SOUTHERN PINES, N.C. -- Those who see her now and knew her then still shake their heads in amazement. The transformation, in many ways, was bigger than anything Cristie Kerr did in her golf career.
The weight she shed all those years ago was nothing compared to the baggage she got rid of at Pine Needles Lodge & Golf Club, where she captured the U.S. Women's Open by shooting a final-round 70 for a two-stroke victory over Lorena Ochoa and Angela Park on Sunday.
Winning a major championship will do that -- especially when you outduel the game's No. 1 player, Ochoa, and play the final 10 holes without a bogey.
For someone who is just 29, Kerr has seemingly been around forever. She is in her 11th year as a pro, and her play-for-pay stint came on the heels of a highly-decorated amateur career. She turned pro out of high school, struggled mightily, fought and conquered weight issues and finally won a tournament. But she had a reputation for being a poor closer and then -- as she emerged to become perhaps the top American in women's golf -- saw the attention go to younger players such as Michelle Wie, Paula Creamer and Morgan Pressel.
And yet, coming into this week, Kerr had nine LPGA Tour titles and was ranked fifth in the world, the highest of any American. Ironically, she was just a few percentage points ahead of Pressel, who is 10 years younger but already a major winner in her second season.
"This is a long time coming," said fellow tour player and friend Natalie Gulbis, who was in tears as Kerr played the 18th hole. "She's been arguably the top American player for many years. To win the U.S. Open and be an American ... it's the biggest thing you can do as a professional female golfer. And how fitting that she was in red, white and blue."
Somehow, it always comes back to clothes for Kerr. It remains a big source of pride for her to pull out the old stuff that is way too big for someone who is so fit. She was so unrecognizable after losing more than 50 pounds that her own father had to do a double take.
Over the course of two years, the 5-foot-4 Kerr went from 180 pounds to 125. She slimmed down from a size 16 to a 4. And her swing improved, leading to a better game that finally allowed her win her first tournament in 2002 -- her sixth full season on the tour.
Since then, Kerr has gotten steadily better, winning more money each year and piling up nine victories in the past four seasons.
But when it came to up-and-coming Americans, the talk was usually about Wie, Creamer, Pressel and even Gulbis -- who, like Wie, has yet to win a tournament. Combined, they have not won as much as Kerr, who now has 10 career victories.
"I don't know if slighted was the right word," Kerr said. "Maybe overlooked a little bit. I know in my heart of hearts who I am and how many wins I have and what I've done. That's good enough for me."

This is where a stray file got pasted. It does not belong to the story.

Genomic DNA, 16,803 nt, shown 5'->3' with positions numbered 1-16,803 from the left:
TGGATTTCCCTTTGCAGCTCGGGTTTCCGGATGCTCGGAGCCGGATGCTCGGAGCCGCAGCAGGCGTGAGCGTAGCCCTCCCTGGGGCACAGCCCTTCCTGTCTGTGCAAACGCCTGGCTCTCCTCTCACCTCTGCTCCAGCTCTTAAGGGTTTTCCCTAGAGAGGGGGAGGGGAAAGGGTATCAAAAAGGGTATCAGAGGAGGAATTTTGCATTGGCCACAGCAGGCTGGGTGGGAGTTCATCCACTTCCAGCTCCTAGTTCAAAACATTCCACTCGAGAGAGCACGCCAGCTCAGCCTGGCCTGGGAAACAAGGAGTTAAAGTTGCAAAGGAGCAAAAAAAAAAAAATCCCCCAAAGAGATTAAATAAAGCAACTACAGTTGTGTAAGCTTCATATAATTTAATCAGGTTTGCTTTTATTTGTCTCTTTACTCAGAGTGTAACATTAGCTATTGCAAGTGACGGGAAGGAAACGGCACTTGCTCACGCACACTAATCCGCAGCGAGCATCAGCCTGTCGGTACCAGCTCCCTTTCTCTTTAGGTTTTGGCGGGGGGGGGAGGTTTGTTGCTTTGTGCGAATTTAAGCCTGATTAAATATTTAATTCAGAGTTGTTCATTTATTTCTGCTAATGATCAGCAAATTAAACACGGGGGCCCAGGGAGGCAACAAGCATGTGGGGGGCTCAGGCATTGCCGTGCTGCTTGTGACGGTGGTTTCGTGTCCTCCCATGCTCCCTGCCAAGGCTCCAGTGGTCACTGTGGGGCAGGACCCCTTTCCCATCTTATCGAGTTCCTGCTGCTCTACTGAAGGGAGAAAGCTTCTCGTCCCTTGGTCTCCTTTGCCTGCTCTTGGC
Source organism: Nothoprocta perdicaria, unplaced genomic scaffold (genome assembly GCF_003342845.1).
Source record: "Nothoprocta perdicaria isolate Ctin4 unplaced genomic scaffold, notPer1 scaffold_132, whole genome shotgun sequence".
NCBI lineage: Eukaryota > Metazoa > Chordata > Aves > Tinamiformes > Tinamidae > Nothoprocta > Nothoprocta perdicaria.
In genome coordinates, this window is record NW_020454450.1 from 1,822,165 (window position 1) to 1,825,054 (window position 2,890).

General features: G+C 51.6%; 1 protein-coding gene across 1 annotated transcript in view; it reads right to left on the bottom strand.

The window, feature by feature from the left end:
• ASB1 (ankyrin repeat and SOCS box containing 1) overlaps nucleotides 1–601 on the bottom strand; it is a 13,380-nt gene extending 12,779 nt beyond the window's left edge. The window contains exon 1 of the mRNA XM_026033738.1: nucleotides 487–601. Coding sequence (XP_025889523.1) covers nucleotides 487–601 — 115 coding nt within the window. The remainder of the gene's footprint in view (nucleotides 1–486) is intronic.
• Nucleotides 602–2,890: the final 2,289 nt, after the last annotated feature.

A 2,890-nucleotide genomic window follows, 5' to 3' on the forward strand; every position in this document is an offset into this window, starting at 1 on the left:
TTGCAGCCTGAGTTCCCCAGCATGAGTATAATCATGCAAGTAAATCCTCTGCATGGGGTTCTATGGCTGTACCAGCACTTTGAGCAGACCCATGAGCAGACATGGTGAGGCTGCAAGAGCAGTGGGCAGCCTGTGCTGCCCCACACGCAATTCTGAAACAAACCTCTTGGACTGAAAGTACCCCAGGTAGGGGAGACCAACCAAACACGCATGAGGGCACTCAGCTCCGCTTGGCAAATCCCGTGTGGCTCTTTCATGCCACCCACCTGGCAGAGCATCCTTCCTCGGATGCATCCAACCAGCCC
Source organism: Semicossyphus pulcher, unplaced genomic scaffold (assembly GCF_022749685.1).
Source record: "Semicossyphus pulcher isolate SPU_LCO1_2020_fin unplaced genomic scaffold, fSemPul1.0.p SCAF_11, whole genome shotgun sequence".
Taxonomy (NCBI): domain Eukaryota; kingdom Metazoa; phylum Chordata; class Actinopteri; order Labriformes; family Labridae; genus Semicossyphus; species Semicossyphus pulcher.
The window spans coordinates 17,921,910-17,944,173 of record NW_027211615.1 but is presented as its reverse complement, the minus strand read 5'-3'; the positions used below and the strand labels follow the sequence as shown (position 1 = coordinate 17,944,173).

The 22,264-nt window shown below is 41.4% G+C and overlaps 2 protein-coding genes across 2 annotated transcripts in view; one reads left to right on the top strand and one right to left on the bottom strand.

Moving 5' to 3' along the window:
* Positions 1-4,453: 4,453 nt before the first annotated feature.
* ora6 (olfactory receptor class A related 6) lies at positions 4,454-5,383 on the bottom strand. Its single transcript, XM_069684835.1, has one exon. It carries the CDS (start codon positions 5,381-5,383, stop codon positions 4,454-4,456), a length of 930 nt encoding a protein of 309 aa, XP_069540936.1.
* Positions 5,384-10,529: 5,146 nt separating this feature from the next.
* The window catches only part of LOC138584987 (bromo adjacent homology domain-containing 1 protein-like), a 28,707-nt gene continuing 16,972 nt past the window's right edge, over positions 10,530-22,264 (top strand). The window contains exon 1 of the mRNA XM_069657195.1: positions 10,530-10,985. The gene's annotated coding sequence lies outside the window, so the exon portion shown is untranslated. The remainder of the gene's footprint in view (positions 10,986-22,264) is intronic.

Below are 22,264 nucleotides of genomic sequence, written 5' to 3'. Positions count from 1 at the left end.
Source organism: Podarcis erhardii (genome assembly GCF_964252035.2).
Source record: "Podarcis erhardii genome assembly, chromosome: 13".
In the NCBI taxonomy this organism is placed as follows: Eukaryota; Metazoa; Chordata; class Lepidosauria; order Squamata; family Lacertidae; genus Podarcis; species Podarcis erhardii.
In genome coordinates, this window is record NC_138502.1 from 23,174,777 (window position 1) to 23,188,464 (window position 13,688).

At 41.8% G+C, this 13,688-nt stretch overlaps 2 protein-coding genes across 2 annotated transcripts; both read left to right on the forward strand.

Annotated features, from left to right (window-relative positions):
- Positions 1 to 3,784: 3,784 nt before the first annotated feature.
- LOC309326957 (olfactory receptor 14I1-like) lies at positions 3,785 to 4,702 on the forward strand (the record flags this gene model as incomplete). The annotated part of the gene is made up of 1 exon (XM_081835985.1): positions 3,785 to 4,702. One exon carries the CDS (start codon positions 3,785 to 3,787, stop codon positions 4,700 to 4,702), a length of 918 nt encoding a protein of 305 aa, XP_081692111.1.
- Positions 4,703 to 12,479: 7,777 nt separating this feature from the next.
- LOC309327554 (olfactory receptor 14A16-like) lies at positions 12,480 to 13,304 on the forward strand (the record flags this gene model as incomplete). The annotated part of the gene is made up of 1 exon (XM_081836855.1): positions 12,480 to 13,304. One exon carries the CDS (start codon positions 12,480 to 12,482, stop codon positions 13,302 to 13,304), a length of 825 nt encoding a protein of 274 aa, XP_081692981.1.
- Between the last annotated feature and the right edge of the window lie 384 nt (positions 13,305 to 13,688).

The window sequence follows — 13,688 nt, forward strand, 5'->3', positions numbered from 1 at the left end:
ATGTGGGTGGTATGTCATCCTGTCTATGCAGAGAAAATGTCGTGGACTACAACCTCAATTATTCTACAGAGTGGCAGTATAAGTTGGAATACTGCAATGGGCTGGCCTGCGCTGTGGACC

A distinguished amateur career -- including the American Junior Golf Association player of the year award in 1995, victories at several prestigious amateur tournaments and low amateur honors at the 1996 U.S. Women's Open at Pine Needles -- gave her plenty of confidence.
But Kerr's brashness was also a way to hide her inadequacies. Playing golf, a solitary sport, was a way to feel good about herself. "I took a lot of abuse when I was growing up," said Kerr, who heard her share of "Four Eyes" and "Chubby" catcalls because of her weight. Consequently, Kerr developed a tough exterior, and was hardly afraid to tell people how good she was. Winning 22 of her last 25 amateur tournaments helped douse any desire to attend college.
And then she learned just how hard it was to play professional golf. Kerr didn't post a single top-10 finish as a rookie in 1997 and for three years was the youngest player on the tour, which made making friends difficult. Perhaps that is why she tries to help rookies and has been a mentor to Pressel.
"She's one of my best friends," Gulbis said. "When I turned professional [in 2002], she went out of her way to help me."
A major championship was the next logical step for Kerr, who had nine top-10s in 42 previous majors, with her best finish a tie for second at last year's Women's British Open. Still, after shooting a third-round 66, which she completed Sunday morning, it was the first time she held the 54-hole lead in a major since the 1999 LPGA.
Kerr said the past few years made her feel as if she should win a major, but that she might have started taking things for granted. In the offseason, she got married to Erik Stevens (both Gulbis and Pressel were bridesmaids), put on a few pounds and started the year with four missed cuts in her first seven events.
Now she's $560,000 richer and in possession of a huge U.S. Open trophy -- with plenty more to accomplish.
"I'm kind of reinventing myself all over again," she said. "It's been kind of a wake-up call for me. I've put on seven or eight pounds from when I was most fit. I'll attribute it to being married and on a honeymoon. But I'm ready to get focused on my fitness again and working really, really hard on my golf."
Bob Harig is a frequent contributor to ESPN.com. He can be reached at BobHarig@gmail.com.